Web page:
1) Timing is everything. Visit the school when classes are in session so that you can see the learning in action. Don’t go during finals as students will likely be stressed out and not as eager to leisurely sit and talk with you.
2) Research before you go. You should read up on the school before you pay your visit. Your familiarity will enable you to ask better questions, make deeper connections with student, faculty, and adcom members, and feel more comfortable overall.
3) Prepare good questions. You’ll likely to speaking to lots of students, adcom members, and professors. Come prepared with good questions so you’re not left tongue tied when a good opportunity for a question presents itself. (See below for sample questions.)
4) Participate in visitor activities. Take advantage of all options presented to you, including attending class, a tour, info sessions, one-on-one meetings with students, etc.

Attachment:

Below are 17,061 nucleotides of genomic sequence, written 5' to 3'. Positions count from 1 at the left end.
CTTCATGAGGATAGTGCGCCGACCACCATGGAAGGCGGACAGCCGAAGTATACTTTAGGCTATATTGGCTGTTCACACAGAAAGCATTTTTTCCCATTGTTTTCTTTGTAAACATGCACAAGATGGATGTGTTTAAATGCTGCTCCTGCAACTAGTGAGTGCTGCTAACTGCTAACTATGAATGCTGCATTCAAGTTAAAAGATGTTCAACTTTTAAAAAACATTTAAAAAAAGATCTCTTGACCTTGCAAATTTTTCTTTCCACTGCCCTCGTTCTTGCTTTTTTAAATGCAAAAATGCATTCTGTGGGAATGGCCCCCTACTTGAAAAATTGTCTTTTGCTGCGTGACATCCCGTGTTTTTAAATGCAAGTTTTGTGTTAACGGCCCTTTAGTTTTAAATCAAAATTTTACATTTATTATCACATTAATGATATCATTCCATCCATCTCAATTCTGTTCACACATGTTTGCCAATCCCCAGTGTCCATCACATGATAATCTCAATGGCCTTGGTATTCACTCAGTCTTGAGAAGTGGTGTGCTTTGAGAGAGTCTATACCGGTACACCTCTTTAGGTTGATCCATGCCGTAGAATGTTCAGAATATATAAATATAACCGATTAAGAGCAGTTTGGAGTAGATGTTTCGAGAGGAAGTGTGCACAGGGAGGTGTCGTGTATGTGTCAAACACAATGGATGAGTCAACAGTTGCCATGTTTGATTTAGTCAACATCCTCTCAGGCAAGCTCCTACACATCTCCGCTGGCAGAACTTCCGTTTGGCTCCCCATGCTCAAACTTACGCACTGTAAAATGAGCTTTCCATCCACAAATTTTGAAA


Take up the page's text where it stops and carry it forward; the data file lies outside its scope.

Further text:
• What is a typical day like for you here?
• What would you like to see improved here?
• What kinds of extracurricular activities are you involved in?
• Is it easy for someone to start their own club or group?
• How do professors balance teaching and research?
• Is there a bidding process for internship and full-time job interviews?
You should also ask questions that are specific to your target program and needs, like about individual professors or classes. Another good, program-specific question for students may be, “Why did you decide to attend this program?” You can also ask about their post-MBA goals and how this program will help them achieve them.
Finally the best questions are those about specific programs at the school that you are interested in because they will help you achieve your post-MBA goals.